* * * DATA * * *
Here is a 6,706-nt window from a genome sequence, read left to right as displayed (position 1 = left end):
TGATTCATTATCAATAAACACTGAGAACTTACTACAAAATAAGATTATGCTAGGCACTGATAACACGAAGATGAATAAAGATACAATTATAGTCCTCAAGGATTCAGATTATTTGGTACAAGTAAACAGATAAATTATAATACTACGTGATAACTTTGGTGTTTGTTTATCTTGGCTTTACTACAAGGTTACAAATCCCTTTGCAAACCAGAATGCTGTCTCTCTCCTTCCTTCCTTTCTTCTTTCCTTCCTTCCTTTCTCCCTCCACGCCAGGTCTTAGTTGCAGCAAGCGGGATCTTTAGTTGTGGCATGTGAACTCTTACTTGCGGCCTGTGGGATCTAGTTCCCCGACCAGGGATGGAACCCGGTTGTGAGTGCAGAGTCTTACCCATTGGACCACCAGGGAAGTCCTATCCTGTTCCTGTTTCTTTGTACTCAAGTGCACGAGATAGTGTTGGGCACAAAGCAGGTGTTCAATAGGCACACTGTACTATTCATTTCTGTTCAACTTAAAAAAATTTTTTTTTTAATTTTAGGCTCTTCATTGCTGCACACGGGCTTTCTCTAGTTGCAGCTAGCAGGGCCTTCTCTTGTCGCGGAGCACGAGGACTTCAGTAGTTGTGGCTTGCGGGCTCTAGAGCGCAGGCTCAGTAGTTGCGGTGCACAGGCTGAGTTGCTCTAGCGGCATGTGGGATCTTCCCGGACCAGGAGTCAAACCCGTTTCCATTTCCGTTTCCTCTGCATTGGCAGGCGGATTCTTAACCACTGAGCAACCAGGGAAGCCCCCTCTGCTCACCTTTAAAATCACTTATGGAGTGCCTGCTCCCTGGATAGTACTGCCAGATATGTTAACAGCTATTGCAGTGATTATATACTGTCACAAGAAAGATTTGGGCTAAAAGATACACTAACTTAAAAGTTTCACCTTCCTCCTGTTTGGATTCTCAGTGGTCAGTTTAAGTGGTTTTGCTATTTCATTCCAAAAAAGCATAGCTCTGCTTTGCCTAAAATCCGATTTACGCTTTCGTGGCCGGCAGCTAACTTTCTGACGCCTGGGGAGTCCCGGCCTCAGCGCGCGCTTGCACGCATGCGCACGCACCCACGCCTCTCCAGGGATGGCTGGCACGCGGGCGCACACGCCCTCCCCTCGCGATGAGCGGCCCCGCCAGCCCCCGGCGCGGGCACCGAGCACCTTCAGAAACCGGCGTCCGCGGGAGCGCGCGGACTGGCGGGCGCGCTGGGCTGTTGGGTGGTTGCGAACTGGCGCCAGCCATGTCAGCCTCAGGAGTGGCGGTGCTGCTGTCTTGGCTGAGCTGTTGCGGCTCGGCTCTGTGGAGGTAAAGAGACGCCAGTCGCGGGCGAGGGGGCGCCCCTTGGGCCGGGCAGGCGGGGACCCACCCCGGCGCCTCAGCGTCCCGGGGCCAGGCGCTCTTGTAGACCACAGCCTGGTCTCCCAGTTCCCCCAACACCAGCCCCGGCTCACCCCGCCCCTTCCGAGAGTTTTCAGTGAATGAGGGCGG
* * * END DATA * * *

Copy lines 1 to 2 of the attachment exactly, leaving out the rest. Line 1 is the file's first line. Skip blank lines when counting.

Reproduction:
Here is a 6,706-nt window from a genome sequence, read left to right as displayed (position 1 = left end):
TGATTCATTATCAATAAACACTGAGAACTTACTACAAAATAAGATTATGCTAGGCACTGATAACACGAAGATGAATAAAGATACAATTATAGTCCTCAAGGATTCAGATTATTTGGTACAAGTAAACAGATAAATTATAATACTACGTGATAACTTTGGTGTTTGTTTATCTTGGCTTTACTACAAGGTTACAAATCCCTTTGCAAACCAGAATGCTGTCTCTCTCCTTCCTTCCTTTCTTCTTTCCTTCCTTCCTTTCTCCCTCCACGCCAGGTCTTAGTTGCAGCAAGCGGGATCTTTAGTTGTGGCATGTGAACTCTTACTTGCGGCCTGTGGGATCTAGTTCCCCGACCAGGGATGGAACCCGGTTGTGAGTGCAGAGTCTTACCCATTGGACCACCAGGGAAGTCCTATCCTGTTCCTGTTTCTTTGTACTCAAGTGCACGAGATAGTGTTGGGCACAAAGCAGGTGTTCAATAGGCACACTGTACTATTCATTTCTGTTCAACTTAAAAAAATTTTTTTTTTAATTTTAGGCTCTTCATTGCTGCACACGGGCTTTCTCTAGTTGCAGCTAGCAGGGCCTTCTCTTGTCGCGGAGCACGAGGACTTCAGTAGTTGTGGCTTGCGGGCTCTAGAGCGCAGGCTCAGTAGTTGCGGTGCACAGGCTGAGTTGCTCTAGCGGCATGTGGGATCTTCCCGGACCAGGAGTCAAACCCGTTTCCATTTCCGTTTCCTCTGCATTGGCAGGCGGATTCTTAACCACTGAGCAACCAGGGAAGCCCCCTCTGCTCACCTTTAAAATCACTTATGGAGTGCCTGCTCCCTGGATAGTACTGCCAGATATGTTAACAGCTATTGCAGTGATTATATACTGTCACAAGAAAGATTTGGGCTAAAAGATACACTAACTTAAAAGTTTCACCTTCCTCCTGTTTGGATTCTCAGTGGTCAGTTTAAGTGGTTTTGCTATTTCATTCCAAAAAAGCATAGCTCTGCTTTGCCTAAAATCCGATTTACGCTTTCGTGGCCGGCAGCTAACTTTCTGACGCCTGGGGAGTCCCGGCCTCAGCGCGCGCTTGCACGCATGCGCACGCACCCACGCCTCTCCAGGGATGGCTGGCACGCGGGCGCACACGCCCTCCCCTCGCGATGAGCGGCCCCGCCAGCCCCCGGCGCGGGCACCGAGCACCTTCAGAAACCGGCGTCCGCGGGAGCGCGCGGACTGGCGGGCGCGCTGGGCTGTTGGGTGGTTGCGAACTGGCGCCAGCCATGTCAGCCTCAGGAGTGGCGGTGCTGCTGTCTTGGCTGAGCTGTTGCGGCTCGGCTCTGTGGAGGTAAAGAGACGCCAGTCGCGGGCGAGGGGGCGCCCCTTGGGCCGGGCAGGCGGGGACCCACCCCGGCGCCTCAGCGTCCCGGGGCCAGGCGCTCTTGTAGACCACAGCCTGGTCTCCCAGTTCCCCCAACACCAGCCCCGGCTCACCCCGCCCCTTCCGAGAGTTTTCAGTGAATGAGGGCGG